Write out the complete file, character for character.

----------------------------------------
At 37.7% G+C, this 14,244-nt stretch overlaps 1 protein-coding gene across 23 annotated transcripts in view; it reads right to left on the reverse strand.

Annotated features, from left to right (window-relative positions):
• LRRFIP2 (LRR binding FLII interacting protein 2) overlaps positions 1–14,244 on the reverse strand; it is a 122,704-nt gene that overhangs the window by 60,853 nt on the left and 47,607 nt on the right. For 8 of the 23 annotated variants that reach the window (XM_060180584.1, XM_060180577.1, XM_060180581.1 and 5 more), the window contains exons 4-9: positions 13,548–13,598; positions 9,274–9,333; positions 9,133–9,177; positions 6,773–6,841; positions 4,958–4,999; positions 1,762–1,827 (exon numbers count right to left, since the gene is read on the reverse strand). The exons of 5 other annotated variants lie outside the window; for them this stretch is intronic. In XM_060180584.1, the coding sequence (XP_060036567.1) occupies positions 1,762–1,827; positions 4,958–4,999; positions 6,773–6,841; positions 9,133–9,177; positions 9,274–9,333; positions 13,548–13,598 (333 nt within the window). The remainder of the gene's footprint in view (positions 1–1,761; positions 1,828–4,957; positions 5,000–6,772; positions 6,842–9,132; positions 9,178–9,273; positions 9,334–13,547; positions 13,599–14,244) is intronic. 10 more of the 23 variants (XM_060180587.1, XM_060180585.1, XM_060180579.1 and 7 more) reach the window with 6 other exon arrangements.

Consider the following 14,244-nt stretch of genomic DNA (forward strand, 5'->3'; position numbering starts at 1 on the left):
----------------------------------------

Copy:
At 37.7% G+C, this 14,244-nt stretch overlaps 1 protein-coding gene across 23 annotated transcripts in view; it reads right to left on the reverse strand.

Annotated features, from left to right (window-relative positions):
• LRRFIP2 (LRR binding FLII interacting protein 2) overlaps positions 1–14,244 on the reverse strand; it is a 122,704-nt gene that overhangs the window by 60,853 nt on the left and 47,607 nt on the right. For 8 of the 23 annotated variants that reach the window (XM_060180584.1, XM_060180577.1, XM_060180581.1 and 5 more), the window contains exons 4-9: positions 13,548–13,598; positions 9,274–9,333; positions 9,133–9,177; positions 6,773–6,841; positions 4,958–4,999; positions 1,762–1,827 (exon numbers count right to left, since the gene is read on the reverse strand). The exons of 5 other annotated variants lie outside the window; for them this stretch is intronic. In XM_060180584.1, the coding sequence (XP_060036567.1) occupies positions 1,762–1,827; positions 4,958–4,999; positions 6,773–6,841; positions 9,133–9,177; positions 9,274–9,333; positions 13,548–13,598 (333 nt within the window). The remainder of the gene's footprint in view (positions 1–1,761; positions 1,828–4,957; positions 5,000–6,772; positions 6,842–9,132; positions 9,178–9,273; positions 9,334–13,547; positions 13,599–14,244) is intronic. 10 more of the 23 variants (XM_060180587.1, XM_060180585.1, XM_060180579.1 and 7 more) reach the window with 6 other exon arrangements.

Consider the following 14,244-nt stretch of genomic DNA (forward strand, 5'->3'; position numbering starts at 1 on the left):